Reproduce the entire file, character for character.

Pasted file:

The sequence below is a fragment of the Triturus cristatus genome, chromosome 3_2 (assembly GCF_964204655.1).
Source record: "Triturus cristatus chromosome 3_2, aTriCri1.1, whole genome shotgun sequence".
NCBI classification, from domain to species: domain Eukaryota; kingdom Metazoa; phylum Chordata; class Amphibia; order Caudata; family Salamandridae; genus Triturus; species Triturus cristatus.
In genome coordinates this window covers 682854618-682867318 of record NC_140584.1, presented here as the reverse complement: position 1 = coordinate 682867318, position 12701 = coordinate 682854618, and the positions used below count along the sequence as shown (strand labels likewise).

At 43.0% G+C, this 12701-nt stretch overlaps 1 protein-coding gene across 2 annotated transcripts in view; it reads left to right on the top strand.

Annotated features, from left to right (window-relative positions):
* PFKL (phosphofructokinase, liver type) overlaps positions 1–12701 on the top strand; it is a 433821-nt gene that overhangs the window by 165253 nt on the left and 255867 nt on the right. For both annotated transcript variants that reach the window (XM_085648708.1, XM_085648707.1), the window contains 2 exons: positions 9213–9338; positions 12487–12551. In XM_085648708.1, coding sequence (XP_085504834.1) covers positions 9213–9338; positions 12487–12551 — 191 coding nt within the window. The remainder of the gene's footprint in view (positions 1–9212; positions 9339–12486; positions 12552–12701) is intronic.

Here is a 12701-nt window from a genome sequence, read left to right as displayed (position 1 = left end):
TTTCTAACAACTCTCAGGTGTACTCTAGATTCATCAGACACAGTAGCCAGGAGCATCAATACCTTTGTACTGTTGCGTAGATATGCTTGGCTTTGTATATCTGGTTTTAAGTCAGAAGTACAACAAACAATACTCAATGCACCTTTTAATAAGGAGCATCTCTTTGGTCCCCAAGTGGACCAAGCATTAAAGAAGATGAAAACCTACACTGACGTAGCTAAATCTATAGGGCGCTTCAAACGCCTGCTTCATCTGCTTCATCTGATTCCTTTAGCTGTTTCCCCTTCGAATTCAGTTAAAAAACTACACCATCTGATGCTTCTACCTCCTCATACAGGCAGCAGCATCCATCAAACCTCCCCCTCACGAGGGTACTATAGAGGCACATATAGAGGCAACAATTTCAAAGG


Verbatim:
The sequence below is a fragment of the Triturus cristatus genome, chromosome 3_2 (assembly GCF_964204655.1).
Source record: "Triturus cristatus chromosome 3_2, aTriCri1.1, whole genome shotgun sequence".
NCBI classification, from domain to species: domain Eukaryota; kingdom Metazoa; phylum Chordata; class Amphibia; order Caudata; family Salamandridae; genus Triturus; species Triturus cristatus.
In genome coordinates this window covers 682854618-682867318 of record NC_140584.1, presented here as the reverse complement: position 1 = coordinate 682867318, position 12701 = coordinate 682854618, and the positions used below count along the sequence as shown (strand labels likewise).

At 43.0% G+C, this 12701-nt stretch overlaps 1 protein-coding gene across 2 annotated transcripts in view; it reads left to right on the top strand.

Annotated features, from left to right (window-relative positions):
* PFKL (phosphofructokinase, liver type) overlaps positions 1–12701 on the top strand; it is a 433821-nt gene that overhangs the window by 165253 nt on the left and 255867 nt on the right. For both annotated transcript variants that reach the window (XM_085648708.1, XM_085648707.1), the window contains 2 exons: positions 9213–9338; positions 12487–12551. In XM_085648708.1, coding sequence (XP_085504834.1) covers positions 9213–9338; positions 12487–12551 — 191 coding nt within the window. The remainder of the gene's footprint in view (positions 1–9212; positions 9339–12486; positions 12552–12701) is intronic.

Here is a 12701-nt window from a genome sequence, read left to right as displayed (position 1 = left end):
TTTCTAACAACTCTCAGGTGTACTCTAGATTCATCAGACACAGTAGCCAGGAGCATCAATACCTTTGTACTGTTGCGTAGATATGCTTGGCTTTGTATATCTGGTTTTAAGTCAGAAGTACAACAAACAATACTCAATGCACCTTTTAATAAGGAGCATCTCTTTGGTCCCCAAGTGGACCAAGCATTAAAGAAGATGAAAACCTACACTGACGTAGCTAAATCTATAGGGCGCTTCAAACGCCTGCTTCATCTGCTTCATCTGATTCCTTTAGCTGTTTCCCCTTCGAATTCAGTTAAAAAACTACACCATCTGATGCTTCTACCTCCTCATACAGGCAGCAGCATCCATCAAACCTCCCCCTCACGAGGGTACTATAGAGGCACATATAGAGGCAACAATTTCAAAGG